The two-story, 48,000 sq. ft. community will offer four types of units: double occupancy semi-private, single occupancy semi-private, one-bedroom and two-bedroom. Amenities will include a therapy room, spa, library and a balcony overlooking a freshwater stream. Cedar Creek will also have a "Rompus Room," built for interaction between residents and visitors with young children.

PW Funding aids refinancing of affordable Michigan units Mineola, N.Y.-based PW Funding Inc. has provided a $3.9 million mortgage refinancing loan to Meadows of Southgate II Apartments, a 117-unit affordable apartment complex for seniors in Southgate, Mich. Washington, D.C.-based Fannie Mae's Delegated Underwriting and Servicing (DUS) Program funded the transaction. The 18-year loan carries a 9.06% interest rate amortized over 30 years. The loan to value of the deal is 82%.

The three-story complex, which was 98% occupied at the loan's closing, features one- and two-bedroom units. Completed in 1998, the community has an exercise room, beauty salon, library and three laundry rooms.

Nearly $5.6 million of Low Income Housing Tax Credits (LIHTCs) were used to build the facility.

Let's go surfin' now, everybody's learnin' how The phrases "senior citizens" and "surfing the Internet" are not often thought of as being closely related. But LaConner New Media, based in LaConner, Wash., is trying to change that with a two-pronged approach.

First, the company has developed the Web site. Seniors who visit the site can obtain information about health and Social Security issues, order prescriptions, obtain legal advice, make travel arrangements, participate in senior citizen chat rooms, and play board and word games.The site receives approximately 10,000 new visitors a week, according to LaConner.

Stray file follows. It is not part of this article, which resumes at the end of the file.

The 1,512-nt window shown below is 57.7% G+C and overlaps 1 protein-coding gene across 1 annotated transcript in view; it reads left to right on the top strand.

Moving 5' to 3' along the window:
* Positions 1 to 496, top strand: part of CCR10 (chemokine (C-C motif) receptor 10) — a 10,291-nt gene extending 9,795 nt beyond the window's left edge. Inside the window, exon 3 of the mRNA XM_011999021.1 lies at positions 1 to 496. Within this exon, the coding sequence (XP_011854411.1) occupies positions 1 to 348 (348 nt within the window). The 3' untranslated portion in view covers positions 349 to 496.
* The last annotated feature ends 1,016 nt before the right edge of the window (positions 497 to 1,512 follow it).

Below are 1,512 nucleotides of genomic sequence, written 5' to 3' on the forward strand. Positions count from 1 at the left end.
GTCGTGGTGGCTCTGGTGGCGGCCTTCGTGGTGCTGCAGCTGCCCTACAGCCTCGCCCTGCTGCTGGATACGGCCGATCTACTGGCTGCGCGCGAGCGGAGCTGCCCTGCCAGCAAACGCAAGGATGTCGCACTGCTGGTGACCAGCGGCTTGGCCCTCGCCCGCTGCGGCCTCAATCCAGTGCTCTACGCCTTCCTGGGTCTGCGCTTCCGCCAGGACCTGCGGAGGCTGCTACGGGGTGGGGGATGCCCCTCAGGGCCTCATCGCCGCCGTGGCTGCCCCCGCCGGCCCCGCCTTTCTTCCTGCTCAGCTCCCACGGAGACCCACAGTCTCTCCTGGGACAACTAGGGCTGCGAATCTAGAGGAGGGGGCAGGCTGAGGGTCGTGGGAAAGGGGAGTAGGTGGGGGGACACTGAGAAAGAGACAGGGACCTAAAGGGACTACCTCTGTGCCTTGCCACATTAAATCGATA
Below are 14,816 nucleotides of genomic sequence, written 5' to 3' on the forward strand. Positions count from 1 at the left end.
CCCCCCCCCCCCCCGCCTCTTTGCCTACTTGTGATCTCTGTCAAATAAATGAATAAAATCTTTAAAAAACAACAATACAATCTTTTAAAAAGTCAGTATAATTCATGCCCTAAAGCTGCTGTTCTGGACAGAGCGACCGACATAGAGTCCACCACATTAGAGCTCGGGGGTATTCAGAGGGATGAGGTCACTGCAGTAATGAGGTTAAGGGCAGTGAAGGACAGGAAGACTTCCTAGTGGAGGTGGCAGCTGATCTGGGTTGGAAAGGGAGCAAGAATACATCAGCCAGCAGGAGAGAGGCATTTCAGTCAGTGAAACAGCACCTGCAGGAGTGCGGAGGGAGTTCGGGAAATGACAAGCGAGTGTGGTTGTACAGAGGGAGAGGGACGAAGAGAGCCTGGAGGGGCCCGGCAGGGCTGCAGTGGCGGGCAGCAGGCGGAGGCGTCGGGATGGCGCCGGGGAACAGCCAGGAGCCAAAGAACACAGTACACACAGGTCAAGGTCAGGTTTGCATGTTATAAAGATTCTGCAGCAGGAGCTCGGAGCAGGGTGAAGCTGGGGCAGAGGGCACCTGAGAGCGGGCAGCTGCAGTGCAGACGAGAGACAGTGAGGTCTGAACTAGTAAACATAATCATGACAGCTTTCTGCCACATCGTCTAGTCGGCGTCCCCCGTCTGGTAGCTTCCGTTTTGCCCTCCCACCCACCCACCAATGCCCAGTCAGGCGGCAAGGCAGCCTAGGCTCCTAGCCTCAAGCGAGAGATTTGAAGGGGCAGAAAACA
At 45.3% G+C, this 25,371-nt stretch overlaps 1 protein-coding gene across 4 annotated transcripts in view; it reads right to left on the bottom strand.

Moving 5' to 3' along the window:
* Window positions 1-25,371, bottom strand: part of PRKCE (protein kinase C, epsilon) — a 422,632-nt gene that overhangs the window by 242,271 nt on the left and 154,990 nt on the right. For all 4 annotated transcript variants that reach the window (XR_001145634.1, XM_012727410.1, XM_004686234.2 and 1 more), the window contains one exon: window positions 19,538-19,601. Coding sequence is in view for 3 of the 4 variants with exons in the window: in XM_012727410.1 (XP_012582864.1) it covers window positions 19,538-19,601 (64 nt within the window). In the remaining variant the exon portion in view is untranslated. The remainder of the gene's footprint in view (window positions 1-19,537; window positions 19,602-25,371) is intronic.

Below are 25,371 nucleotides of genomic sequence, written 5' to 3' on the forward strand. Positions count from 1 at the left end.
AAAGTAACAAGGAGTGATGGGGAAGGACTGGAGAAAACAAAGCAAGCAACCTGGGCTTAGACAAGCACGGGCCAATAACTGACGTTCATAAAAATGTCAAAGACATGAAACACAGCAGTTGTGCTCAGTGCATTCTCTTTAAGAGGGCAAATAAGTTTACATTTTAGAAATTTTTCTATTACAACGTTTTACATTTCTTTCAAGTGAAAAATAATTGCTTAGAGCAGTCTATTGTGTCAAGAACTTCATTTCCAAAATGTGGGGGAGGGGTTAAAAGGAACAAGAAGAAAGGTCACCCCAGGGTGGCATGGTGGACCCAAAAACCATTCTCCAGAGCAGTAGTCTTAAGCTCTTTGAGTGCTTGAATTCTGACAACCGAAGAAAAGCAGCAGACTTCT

However, "that's just half of the fun," says Donna Mueller, director of sales for LaConner. "The other half is encouraging seniors about the Web and bringing them aboard the Internet."

When it comes to Internet usage, senior citizens are undoubtedly among the most disenfranchised segments of society, says Nick Pappas, director of portal development for LaConner.

According to LaConner, 2.5 out of every 10 seniors owns a computer, and only one out of 10 uses the Internet.

Therefore, as part of a pilot program, LaConner has installed "set-top boxes" - devices about the size of a VCR that allow a television screen to serve as a computer monitor - in approximately 40 seniors housing communities in nine states.

The devices, which Mueller and Pappas say are easier to work than a standard computer and draw upon a person's knowledge of how to operate a television, have been put in each residential unit of the communities, meaning about 2,200 residents have access to them.

Some of the seniors housing companies participating in the program are Seattle-based Northwest Retirement Communities, Seattle-based Merrill Gardens and The Fountains, based in Tucson, Ariz. By the end of the third quarter of this year, all of the participating companies will have made a decision about whether to keep the computers on a permanent basis.

After installing the computers, LaConner conducts a one-day training class, and the seniors housing communities then form an Internet user group that meets twice a week. At the meetings, the residents undertake lessons designed to further improve their understanding of how the Internet works.

Mueller and Pappas argue that the presence of the Internet in a seniors housing facility provides benefits to owners, managers and residents. For the residents, there is the opportunity to expand their horizons. For example, they can take a virtual tour of some exotic international locale, says Pappas.

"As they age, seniors undergo a series of losses," says Mueller. "Their lives are becoming narrower and narrower, unless they actively do something to expand it."

For owners and managers, the presence of the Internet can be a helpful marketing tool, says Pappas. Often, it is the children of seniors who are conducting the search for a community for their parents.

When they see that a community is providing instruction on how to use an e-mail system and is providing a means to send e-mail, and thereby stay in touch with family members, that is a plus, adds Pappas.

The emergence of the Internet in seniors housing communities is an exciting development - one that should allow the industry to better serve and satisfy its residents.